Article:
The United States is building an enduring partnership with Afghanistan, the president said, citing the strategic partnership agreement he and Karzai signed earlier at the presidential palace in Kabul. “It establishes the basis of our cooperation over the next decade, including shared commitments to combat terrorism and strengthen democratic institutions,” Obama said. “It supports Afghan efforts to advance development and dignity for their people. And it includes Afghan commitments to transparency and accountability, and to protect the human rights of all Afghans – men and women, boys and girls.”
Within this agreement, the president explained, the United States will work with Afghan partners to accomplish two narrow security missions beyond 2014: counterterrorism and continued training. “But we will not build permanent bases in this country, nor will we be patrolling its cities and mountains. That will be the job of the Afghan people,” he said.
The United States is working with Afghan government leaders to negotiate a peace in the country. “My administration has been in direct discussions with the Taliban,” Obama said. “We have made it clear that they can be a part of this future if they break with al-Qaida, renounce violence, and abide by Afghan laws.”
Many members of the Taliban are looking at this offered hand, and many already have taken it, the president said. “A path to peace is now set before them,” said he added. “Those who refuse to walk it will face strong Afghan security forces, backed by the United States and our allies.”
Finally, the United States seeks to build a global consensus to support peace and stability in South Asia, and needs Pakistan to be part of the process. “It can and should be an equal partner in this process in a way that respects Pakistan’s sovereignty, interests and democratic institutions,” he said. “In pursuit of a durable peace, America has no designs beyond an end to al-Qaida safe-havens and respect for Afghan sovereignty.”
Working on a timeline provides a sense of urgency, spares treasure and saves lives, Obama said. “Our goal is to destroy al-Qaida, and we are on a path to do exactly that,” he added. “Afghans want to assert their sovereignty and build a lasting peace. That requires a clear timeline to wind down the war.”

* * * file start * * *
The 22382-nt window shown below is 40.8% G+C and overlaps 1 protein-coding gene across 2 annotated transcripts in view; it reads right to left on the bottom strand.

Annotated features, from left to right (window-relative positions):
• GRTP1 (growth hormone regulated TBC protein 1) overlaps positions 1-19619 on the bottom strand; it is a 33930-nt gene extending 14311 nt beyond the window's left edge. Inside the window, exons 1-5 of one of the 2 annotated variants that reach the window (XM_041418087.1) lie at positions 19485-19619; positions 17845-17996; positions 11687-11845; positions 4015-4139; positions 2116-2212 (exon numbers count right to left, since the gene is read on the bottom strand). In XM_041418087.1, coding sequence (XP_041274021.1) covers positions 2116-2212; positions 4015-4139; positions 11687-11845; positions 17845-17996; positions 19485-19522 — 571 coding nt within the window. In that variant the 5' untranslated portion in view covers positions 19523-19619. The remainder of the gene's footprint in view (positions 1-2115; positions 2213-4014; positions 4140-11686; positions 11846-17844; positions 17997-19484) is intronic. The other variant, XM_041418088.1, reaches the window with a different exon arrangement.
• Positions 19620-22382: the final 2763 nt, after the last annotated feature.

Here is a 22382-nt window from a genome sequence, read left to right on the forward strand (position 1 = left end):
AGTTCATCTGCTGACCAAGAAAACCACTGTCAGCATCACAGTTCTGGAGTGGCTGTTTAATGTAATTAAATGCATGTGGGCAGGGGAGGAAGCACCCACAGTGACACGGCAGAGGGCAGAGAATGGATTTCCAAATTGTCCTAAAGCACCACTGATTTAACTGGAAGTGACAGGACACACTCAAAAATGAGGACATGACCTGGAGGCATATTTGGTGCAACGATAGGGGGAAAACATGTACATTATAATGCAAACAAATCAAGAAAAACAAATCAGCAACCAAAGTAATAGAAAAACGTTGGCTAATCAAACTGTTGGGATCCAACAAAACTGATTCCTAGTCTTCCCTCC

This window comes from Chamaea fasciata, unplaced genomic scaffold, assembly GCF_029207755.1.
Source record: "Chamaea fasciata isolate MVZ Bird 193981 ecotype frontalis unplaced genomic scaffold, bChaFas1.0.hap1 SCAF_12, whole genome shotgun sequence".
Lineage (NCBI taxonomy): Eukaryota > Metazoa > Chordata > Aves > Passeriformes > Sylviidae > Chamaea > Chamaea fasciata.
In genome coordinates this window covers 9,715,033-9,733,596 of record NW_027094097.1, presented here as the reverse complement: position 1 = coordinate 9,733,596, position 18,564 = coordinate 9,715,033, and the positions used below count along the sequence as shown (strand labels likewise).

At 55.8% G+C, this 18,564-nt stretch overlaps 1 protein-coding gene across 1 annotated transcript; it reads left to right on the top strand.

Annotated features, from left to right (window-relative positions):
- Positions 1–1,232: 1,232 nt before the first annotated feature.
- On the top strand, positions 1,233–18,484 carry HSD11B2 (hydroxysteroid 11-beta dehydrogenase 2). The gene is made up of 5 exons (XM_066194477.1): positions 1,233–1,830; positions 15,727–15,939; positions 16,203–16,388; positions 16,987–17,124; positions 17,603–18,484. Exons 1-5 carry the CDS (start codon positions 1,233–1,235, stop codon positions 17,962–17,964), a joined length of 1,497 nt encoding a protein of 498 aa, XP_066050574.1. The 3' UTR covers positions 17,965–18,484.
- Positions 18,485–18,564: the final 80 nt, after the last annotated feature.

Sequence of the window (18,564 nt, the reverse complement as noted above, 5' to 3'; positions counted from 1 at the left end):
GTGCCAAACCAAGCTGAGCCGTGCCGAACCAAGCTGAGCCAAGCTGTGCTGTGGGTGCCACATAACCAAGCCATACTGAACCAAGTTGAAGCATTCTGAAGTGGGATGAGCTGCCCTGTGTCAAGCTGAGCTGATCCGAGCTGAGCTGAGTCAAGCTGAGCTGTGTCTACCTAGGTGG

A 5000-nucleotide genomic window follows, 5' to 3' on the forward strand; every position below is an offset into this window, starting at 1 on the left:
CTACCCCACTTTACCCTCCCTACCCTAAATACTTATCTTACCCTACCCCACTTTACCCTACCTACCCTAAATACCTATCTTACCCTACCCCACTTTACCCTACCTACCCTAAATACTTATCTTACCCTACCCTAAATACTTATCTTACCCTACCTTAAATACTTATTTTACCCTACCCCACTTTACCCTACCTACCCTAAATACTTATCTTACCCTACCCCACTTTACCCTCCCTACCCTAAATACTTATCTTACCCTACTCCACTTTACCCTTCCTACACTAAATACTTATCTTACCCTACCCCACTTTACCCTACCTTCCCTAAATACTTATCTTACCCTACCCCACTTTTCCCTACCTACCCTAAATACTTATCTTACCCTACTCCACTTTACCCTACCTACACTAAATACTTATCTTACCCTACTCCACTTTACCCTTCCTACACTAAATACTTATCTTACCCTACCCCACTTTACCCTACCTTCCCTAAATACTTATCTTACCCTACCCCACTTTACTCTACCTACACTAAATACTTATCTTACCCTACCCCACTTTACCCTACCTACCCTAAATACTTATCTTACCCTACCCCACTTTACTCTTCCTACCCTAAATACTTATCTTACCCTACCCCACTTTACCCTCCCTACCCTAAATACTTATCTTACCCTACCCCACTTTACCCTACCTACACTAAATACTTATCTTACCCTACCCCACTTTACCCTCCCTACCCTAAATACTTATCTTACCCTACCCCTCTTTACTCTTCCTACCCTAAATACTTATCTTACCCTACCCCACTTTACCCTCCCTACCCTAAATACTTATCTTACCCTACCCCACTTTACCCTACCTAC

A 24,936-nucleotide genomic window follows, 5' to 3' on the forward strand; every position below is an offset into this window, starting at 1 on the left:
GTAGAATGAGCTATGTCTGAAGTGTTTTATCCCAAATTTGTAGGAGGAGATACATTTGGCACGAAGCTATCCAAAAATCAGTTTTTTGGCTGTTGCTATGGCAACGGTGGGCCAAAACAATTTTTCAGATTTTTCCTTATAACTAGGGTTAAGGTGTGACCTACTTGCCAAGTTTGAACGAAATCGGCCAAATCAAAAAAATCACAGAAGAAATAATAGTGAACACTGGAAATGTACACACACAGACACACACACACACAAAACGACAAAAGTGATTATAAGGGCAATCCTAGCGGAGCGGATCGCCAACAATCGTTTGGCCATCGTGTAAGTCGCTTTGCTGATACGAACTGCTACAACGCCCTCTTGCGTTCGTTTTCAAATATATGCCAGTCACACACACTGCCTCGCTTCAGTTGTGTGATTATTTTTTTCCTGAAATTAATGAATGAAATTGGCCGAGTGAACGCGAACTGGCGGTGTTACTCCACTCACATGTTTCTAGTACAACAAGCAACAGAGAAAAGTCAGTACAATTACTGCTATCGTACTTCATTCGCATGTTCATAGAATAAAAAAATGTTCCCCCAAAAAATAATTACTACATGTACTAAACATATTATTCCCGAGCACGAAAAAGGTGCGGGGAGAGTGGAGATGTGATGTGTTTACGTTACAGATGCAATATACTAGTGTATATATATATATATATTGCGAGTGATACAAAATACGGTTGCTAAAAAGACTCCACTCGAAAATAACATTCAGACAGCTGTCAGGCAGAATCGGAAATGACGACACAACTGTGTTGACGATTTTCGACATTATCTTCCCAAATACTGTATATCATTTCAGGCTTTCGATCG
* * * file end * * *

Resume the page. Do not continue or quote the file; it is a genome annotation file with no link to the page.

Withdrawing immediately, he said, would leave Afghanistan vulnerable to a new civil war and re-establishment of terrorist safe havens. “We must give Afghanistan the opportunity to stabilize,” he said. “Otherwise, our gains could be lost, and al-Qaida could establish itself once more. And as commander in chief, I refuse to let that happen.”
The best course, Obama said, is to end the war responsibly.
“My fellow Americans, we have traveled through more than a decade under the dark cloud of war,” he said. “Yet here, in the pre-dawn darkness of Afghanistan, we can see the light of a new day on the horizon. The Iraq War is over. The number of our troops in harm’s way has been cut in half, and more will soon be coming home. We have a clear path to fulfill our mission in Afghanistan, while delivering justice to al-Qaida.”
The future is possible, the president said, because of American service members, who have deployed to Afghanistan and other dangerous areas time and again.
“In an age when so many institutions have come up short, these Americans stood tall,” he said. “They met their responsibilities to one another, and the flag they serve under. I just met with some of them, and told them that as commander in chief, I could not be prouder. In their faces, we see what is best in ourselves and our country.”
Obama stressed that America must honor its debts to these service members. “We must give our veterans and military families the support they deserve, and the opportunities they have earned,” he said. “And we must redouble our efforts to build a nation worthy of their sacrifice.”